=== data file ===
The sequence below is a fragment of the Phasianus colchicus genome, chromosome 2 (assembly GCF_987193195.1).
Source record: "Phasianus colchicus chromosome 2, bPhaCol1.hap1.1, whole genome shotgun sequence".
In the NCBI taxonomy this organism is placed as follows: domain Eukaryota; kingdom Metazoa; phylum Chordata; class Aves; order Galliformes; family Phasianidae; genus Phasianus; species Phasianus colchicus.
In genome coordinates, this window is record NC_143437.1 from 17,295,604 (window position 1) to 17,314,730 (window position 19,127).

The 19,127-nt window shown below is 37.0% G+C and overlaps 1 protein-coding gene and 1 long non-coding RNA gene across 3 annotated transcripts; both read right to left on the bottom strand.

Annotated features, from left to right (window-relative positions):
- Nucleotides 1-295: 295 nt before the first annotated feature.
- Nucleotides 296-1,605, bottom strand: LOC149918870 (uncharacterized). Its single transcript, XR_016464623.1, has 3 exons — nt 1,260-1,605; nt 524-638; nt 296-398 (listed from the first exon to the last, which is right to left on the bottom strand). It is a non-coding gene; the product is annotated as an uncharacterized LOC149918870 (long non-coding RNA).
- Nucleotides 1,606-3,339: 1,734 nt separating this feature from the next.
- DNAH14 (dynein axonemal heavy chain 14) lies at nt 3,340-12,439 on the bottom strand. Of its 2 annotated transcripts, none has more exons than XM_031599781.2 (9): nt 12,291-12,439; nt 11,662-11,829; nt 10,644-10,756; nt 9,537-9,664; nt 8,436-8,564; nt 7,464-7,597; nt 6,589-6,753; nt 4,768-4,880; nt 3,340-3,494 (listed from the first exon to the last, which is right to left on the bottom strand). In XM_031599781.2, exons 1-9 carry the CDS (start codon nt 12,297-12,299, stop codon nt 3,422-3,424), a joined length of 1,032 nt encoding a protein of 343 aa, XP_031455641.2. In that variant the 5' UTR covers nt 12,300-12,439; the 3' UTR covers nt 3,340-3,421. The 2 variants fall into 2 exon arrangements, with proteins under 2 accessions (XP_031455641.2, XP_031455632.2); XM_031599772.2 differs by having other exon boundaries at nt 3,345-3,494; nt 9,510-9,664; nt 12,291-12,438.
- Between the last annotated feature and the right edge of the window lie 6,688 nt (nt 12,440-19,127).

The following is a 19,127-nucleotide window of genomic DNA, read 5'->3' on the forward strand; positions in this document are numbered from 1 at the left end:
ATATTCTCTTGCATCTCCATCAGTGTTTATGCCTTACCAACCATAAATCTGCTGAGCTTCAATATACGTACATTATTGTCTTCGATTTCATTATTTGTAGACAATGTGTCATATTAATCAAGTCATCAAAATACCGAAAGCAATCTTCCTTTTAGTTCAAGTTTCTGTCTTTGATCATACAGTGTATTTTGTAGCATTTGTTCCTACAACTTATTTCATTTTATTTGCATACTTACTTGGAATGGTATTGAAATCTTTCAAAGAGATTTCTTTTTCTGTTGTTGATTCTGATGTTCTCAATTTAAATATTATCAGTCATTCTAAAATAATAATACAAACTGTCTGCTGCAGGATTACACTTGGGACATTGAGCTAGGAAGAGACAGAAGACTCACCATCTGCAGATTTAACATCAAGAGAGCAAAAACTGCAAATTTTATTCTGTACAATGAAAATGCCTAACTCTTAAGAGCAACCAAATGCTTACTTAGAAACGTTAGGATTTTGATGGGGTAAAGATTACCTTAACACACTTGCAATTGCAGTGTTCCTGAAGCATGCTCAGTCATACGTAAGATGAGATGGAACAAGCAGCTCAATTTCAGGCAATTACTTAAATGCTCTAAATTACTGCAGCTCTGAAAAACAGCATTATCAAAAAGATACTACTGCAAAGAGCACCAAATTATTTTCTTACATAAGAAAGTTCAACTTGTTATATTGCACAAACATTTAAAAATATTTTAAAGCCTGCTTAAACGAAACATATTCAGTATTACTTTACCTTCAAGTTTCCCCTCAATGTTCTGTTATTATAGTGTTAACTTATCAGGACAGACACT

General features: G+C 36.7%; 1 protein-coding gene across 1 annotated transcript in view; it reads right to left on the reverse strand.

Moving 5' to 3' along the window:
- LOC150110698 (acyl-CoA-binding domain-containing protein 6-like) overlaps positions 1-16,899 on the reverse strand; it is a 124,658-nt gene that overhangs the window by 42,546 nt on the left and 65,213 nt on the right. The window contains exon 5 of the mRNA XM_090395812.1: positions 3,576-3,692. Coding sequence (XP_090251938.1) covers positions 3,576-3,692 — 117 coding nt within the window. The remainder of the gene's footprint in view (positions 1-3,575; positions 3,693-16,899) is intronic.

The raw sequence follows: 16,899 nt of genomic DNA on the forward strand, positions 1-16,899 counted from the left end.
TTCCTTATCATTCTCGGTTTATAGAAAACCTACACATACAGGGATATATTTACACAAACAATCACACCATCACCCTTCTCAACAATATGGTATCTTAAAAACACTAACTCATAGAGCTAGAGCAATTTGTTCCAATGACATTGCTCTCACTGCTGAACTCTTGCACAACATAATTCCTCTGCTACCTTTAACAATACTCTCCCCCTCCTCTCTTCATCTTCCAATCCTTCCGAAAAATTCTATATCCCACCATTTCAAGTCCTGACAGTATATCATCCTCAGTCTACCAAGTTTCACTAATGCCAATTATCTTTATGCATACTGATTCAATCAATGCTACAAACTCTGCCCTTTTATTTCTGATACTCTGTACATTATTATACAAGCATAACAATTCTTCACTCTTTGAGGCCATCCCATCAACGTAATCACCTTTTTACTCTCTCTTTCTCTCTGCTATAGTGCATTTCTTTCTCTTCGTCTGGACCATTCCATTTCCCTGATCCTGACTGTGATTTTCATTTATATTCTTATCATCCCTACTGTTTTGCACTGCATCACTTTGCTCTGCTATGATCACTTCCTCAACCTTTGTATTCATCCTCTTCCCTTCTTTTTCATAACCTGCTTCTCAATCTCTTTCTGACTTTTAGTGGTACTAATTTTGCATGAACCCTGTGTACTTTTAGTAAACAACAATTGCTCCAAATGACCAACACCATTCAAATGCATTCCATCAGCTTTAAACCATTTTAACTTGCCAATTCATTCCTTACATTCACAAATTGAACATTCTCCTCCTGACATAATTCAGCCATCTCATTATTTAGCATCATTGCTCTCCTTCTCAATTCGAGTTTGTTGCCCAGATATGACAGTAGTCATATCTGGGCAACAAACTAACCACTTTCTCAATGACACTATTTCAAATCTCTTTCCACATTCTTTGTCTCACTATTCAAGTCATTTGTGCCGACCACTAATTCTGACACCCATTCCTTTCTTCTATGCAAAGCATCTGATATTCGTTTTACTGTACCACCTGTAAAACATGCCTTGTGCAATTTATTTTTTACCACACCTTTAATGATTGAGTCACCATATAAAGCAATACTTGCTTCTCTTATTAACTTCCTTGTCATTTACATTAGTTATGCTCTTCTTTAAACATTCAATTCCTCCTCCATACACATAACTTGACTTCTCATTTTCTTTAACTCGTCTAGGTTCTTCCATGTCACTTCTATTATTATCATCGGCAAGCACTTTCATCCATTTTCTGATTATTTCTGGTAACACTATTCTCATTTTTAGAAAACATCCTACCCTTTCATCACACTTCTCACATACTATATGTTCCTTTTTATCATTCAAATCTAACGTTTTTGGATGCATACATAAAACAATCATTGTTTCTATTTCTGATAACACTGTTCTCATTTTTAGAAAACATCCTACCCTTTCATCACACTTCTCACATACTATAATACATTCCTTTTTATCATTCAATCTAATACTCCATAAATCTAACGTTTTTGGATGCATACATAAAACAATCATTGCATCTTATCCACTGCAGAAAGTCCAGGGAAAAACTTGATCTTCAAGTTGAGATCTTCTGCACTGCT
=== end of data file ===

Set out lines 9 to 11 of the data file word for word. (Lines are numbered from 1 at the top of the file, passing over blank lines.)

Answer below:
- Nucleotides 1,606-3,339: 1,734 nt separating this feature from the next.
- DNAH14 (dynein axonemal heavy chain 14) lies at nt 3,340-12,439 on the bottom strand. Of its 2 annotated transcripts, none has more exons than XM_031599781.2 (9): nt 12,291-12,439; nt 11,662-11,829; nt 10,644-10,756; nt 9,537-9,664; nt 8,436-8,564; nt 7,464-7,597; nt 6,589-6,753; nt 4,768-4,880; nt 3,340-3,494 (listed from the first exon to the last, which is right to left on the bottom strand). In XM_031599781.2, exons 1-9 carry the CDS (start codon nt 12,297-12,299, stop codon nt 3,422-3,424), a joined length of 1,032 nt encoding a protein of 343 aa, XP_031455641.2. In that variant the 5' UTR covers nt 12,300-12,439; the 3' UTR covers nt 3,340-3,421. The 2 variants fall into 2 exon arrangements, with proteins under 2 accessions (XP_031455641.2, XP_031455632.2); XM_031599772.2 differs by having other exon boundaries at nt 3,345-3,494; nt 9,510-9,664; nt 12,291-12,438.
- Between the last annotated feature and the right edge of the window lie 6,688 nt (nt 12,440-19,127).